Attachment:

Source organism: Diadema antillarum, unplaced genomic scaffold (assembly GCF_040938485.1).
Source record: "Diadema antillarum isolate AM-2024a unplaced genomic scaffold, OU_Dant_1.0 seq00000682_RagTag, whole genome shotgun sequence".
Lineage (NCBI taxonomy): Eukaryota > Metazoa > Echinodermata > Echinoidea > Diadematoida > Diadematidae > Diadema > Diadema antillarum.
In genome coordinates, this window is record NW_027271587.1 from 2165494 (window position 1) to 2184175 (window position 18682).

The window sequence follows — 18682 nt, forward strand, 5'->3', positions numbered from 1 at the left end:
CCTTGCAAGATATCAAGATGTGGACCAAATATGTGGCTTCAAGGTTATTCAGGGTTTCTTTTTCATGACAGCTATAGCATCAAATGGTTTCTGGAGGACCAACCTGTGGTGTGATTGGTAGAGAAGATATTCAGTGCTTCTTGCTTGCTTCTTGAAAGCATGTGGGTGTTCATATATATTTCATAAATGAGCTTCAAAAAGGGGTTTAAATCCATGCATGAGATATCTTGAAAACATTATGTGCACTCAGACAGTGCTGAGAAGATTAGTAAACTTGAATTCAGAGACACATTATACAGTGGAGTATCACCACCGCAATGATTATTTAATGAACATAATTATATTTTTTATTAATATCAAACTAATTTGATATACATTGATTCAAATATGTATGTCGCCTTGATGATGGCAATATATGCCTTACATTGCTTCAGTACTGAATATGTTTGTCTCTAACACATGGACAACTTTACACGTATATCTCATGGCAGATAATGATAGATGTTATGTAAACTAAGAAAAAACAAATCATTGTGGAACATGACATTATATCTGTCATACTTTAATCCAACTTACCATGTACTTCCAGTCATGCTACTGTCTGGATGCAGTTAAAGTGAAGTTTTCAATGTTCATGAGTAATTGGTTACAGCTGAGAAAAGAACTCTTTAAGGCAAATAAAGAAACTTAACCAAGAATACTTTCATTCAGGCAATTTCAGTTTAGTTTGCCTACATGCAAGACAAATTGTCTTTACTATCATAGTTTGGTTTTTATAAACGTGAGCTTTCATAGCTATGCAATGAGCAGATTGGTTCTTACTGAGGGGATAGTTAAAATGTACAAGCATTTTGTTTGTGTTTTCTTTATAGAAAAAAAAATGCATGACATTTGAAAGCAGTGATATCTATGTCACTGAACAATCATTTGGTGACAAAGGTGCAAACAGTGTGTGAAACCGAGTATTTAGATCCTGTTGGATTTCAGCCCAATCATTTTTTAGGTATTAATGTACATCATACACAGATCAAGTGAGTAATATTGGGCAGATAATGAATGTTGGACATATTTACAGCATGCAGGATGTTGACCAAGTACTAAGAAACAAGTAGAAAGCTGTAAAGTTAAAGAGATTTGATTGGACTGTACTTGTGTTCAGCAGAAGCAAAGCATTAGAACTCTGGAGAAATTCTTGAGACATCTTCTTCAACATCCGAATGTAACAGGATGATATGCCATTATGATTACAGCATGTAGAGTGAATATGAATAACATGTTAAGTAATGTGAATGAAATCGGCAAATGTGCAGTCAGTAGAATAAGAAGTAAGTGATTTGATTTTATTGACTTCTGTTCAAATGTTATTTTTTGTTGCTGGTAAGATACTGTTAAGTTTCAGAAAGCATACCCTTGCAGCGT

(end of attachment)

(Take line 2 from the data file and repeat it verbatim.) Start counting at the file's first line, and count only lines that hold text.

Source record: "Diadema antillarum isolate AM-2024a unplaced genomic scaffold, OU_Dant_1.0 seq00000682_RagTag, whole genome shotgun sequence".